@Sanj ~ Not being the kind of person to discuss my religion in public I can't say that I have met with any negative reactions wrt my faith. My feeling is (and I could be wrong) that the author is bemoaning the fact that North America is becoming more secular and less Christian? For instance many Christian traditions (like prayer in school, court etc. or even wishing customers a "Merry Christmas") which were formerly taken for granted, no longer are permitted unless it is a Catholic or Mission organization. This is just a guess as I said, I could be wrong. But, as she laments, it could be that Christians get the feeling they are thought of as crazy for expressing their faith in public, whereas that didn't happen earlier? I don't know. Perhaps I could ask a couple of other people and get their POV's too.

Lotus Reads said...

@Nat ~ I agree, a good visual goes a long way to making a book more marketable. I do have a soft spot for covers too, but I will admit that those first lines get me everytime! :) Yes, it's always hard juggling a new job with one's extracurriculars, especially when it's at such a busy time in the year, but I feel confident things will settle down in a month or two. Thanks!

@A Reader ~ You are so right,I have come across that quote too! Thank you so much for telling me about the Paulo Coelho book. I have no doubt the book is stirring in its spiritual revelations. Coelho is a fantastic writer and I have learned much from "The Alchemist" which is the only book of his that I have read. I have sitting on my bookshelf "The Witch of Portobello" (a gift from a dear friend), have you read that one? ANd if you have, what did you think? I won't be gone long, Reader and anytime I have a little time I just might be tempted to put up a post!

heather (errantdreams) said...

This book sounds quite fascinating, and I love the opening line.

Congratulations on your new job, and I hope things get less busy soon!!

Lotus Reads said...

@Nanditha ~ Awww, thank you! It is good to know I will be missed, but I won't be gone long, besides, whenever I do find the time, I will be sure to put up a post or two. You donated 3 bookshelves of books???!!! Not having them must have left quite a void in your reading lives. Do you plan to stay on in Detroit for a while, or will you be moving again?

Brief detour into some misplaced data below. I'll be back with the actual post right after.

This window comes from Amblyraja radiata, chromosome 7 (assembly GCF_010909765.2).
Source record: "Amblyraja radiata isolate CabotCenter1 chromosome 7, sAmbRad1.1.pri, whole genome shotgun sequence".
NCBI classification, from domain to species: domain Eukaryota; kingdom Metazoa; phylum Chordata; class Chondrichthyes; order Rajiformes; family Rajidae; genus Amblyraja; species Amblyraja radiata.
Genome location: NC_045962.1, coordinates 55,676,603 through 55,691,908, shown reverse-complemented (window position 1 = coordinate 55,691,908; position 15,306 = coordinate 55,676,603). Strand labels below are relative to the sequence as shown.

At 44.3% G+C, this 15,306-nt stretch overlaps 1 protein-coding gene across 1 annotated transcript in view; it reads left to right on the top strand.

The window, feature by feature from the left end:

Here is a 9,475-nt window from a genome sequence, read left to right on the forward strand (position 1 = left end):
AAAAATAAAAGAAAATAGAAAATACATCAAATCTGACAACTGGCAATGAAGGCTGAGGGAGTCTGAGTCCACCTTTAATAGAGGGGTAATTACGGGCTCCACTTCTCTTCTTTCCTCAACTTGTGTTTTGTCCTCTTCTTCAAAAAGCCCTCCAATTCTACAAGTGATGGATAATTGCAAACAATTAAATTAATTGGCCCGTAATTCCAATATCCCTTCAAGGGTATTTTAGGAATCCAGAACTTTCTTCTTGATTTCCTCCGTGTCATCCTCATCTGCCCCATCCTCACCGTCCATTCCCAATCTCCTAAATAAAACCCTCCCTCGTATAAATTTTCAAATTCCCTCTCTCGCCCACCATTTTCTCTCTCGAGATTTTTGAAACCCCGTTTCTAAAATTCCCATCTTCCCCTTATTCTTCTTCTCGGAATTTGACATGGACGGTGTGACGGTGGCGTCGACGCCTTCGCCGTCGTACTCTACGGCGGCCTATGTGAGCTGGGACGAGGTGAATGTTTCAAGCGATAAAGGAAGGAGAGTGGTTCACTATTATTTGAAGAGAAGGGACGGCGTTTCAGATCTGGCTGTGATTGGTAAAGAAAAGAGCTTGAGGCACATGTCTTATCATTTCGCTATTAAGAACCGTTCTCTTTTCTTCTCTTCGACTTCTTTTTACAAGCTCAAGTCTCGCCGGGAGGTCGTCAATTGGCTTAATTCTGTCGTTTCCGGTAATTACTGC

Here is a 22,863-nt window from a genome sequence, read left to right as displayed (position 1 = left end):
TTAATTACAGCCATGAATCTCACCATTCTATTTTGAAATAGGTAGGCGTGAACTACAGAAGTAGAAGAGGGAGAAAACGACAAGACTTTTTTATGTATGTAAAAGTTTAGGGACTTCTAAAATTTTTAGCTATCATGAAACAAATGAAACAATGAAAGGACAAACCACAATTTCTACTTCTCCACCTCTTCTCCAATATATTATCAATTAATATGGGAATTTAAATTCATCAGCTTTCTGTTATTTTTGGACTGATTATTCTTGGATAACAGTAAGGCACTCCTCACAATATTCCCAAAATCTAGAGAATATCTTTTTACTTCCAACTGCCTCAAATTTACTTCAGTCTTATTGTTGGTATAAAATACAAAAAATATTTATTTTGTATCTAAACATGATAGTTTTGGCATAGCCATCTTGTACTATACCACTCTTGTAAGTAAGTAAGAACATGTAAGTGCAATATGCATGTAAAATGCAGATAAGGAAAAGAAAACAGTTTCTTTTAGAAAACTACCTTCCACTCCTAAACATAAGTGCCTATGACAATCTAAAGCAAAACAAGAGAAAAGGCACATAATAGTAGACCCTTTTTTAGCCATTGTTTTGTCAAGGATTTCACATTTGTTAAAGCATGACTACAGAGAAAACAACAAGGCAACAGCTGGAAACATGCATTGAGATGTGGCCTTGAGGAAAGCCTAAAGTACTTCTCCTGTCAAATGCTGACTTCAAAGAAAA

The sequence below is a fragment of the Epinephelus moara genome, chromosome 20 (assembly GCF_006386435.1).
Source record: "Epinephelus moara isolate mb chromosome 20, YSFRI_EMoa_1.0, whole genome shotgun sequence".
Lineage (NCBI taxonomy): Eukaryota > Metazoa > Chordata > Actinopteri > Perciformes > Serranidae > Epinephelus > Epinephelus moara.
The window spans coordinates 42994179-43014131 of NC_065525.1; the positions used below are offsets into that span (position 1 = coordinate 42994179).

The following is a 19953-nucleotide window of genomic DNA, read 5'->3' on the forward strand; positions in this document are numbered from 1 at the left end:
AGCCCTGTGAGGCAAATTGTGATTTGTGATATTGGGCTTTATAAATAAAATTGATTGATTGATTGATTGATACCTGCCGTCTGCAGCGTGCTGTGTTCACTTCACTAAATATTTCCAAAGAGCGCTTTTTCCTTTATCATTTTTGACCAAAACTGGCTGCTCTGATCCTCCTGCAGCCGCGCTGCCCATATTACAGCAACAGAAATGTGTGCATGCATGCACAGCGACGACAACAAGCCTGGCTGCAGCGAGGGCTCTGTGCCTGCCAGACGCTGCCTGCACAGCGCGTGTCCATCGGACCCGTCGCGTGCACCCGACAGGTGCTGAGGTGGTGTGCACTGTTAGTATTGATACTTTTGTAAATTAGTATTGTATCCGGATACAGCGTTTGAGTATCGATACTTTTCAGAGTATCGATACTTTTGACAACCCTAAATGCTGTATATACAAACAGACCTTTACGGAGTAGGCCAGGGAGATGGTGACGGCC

@Heather ~ Thank you! I'm sure things will settle down to a manageable pace by Jan!

Anali said...

Wow! Those are some great first lines. What a cool idea for a post. First lines always get me too. Enjoy your hiatus, but I'll be missing your posts! ; )

iliana said...

Hi Lotus - Just wanted to wish you lots of luck with your new job! Will miss your posts but can understand the madness with a new job. Take care!

Sanjay said...

Thanks buddy for your response. I don't discuss my religion in public either but I used to have a co-worker who went from being secular to a born again Christian. At work his desk was always adorned with a lot of religious icons and pictures which never bothered me or the others around. The fact of the matter is that America is not a Christian nation and there is a clear separation of church and state. As for prayer at public school, as a general rule, organized prayer in the public school setting, whether in the classroom or at a school-sponsored event, is unconstitutional. The only type of prayer that is constitutionally permissible is private, voluntary student prayer that does not interfere with the school's educational mission. It would be nice to know what others think about being able or expressing their faith.

As for the "Happy Holidays" greeting I agree it goes a bit too far in my opinion, but a lot of other festivals do fall around the time too, so maybe that is a generic greeting? Personally if someone says "Merry Christmas" to me I will just wish the person right back and it does not bother me that I was wished "Merry Christmas". I think people worry too much about these things at times. As long as nobody is preaching to me I am ok.

Sorry this is sort of away from the topic of the post. :-)

ML said...

I hear you on the hiatus! I just recently started a new job and I'm so bogged down that I barely have time for much anymore.

See you on the flip side, Lotus! :)

Nanditha Prabhu said...

hey lotus,
looks like i'll be in detroit 4 another 2 years...i dont think its possible 4 us to live without books..we are compensating for the vacuum our books created ...though we strictly do not want to give to temotations, in the few months , we already have filled up 1 1/2 bookshelf.."with point my hubby scores for paper swaping he is secretly buying books....and i am secretly letting it happen

take care...

Id it is said...

All work and no play...! Lotus, do find some down time to post, even if they are one-liners; I've come to depend on your blog for 'good reads' and I'm sure there are many like me.